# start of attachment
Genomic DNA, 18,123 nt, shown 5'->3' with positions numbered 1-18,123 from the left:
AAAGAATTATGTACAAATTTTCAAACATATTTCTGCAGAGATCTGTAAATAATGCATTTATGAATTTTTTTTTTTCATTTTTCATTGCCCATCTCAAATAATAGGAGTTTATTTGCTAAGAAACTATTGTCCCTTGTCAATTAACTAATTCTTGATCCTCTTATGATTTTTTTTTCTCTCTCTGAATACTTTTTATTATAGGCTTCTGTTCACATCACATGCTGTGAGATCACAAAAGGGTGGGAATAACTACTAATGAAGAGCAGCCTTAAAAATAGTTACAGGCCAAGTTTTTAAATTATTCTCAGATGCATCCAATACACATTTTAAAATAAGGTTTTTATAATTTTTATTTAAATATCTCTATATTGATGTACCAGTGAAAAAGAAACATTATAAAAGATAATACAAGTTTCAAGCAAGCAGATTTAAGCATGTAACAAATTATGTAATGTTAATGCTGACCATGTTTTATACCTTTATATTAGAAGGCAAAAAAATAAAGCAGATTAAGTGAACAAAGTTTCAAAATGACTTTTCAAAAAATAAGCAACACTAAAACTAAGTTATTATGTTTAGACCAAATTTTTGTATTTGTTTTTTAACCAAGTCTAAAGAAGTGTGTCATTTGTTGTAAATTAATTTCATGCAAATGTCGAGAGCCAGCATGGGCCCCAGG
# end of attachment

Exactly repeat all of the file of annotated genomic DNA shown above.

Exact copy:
Genomic DNA, 18,123 nt, shown 5'->3' with positions numbered 1-18,123 from the left:
AAAGAATTATGTACAAATTTTCAAACATATTTCTGCAGAGATCTGTAAATAATGCATTTATGAATTTTTTTTTTTCATTTTTCATTGCCCATCTCAAATAATAGGAGTTTATTTGCTAAGAAACTATTGTCCCTTGTCAATTAACTAATTCTTGATCCTCTTATGATTTTTTTTTCTCTCTCTGAATACTTTTTATTATAGGCTTCTGTTCACATCACATGCTGTGAGATCACAAAAGGGTGGGAATAACTACTAATGAAGAGCAGCCTTAAAAATAGTTACAGGCCAAGTTTTTAAATTATTCTCAGATGCATCCAATACACATTTTAAAATAAGGTTTTTATAATTTTTATTTAAATATCTCTATATTGATGTACCAGTGAAAAAGAAACATTATAAAAGATAATACAAGTTTCAAGCAAGCAGATTTAAGCATGTAACAAATTATGTAATGTTAATGCTGACCATGTTTTATACCTTTATATTAGAAGGCAAAAAAATAAAGCAGATTAAGTGAACAAAGTTTCAAAATGACTTTTCAAAAAATAAGCAACACTAAAACTAAGTTATTATGTTTAGACCAAATTTTTGTATTTGTTTTTTAACCAAGTCTAAAGAAGTGTGTCATTTGTTGTAAATTAATTTCATGCAAATGTCGAGAGCCAGCATGGGCCCCAGG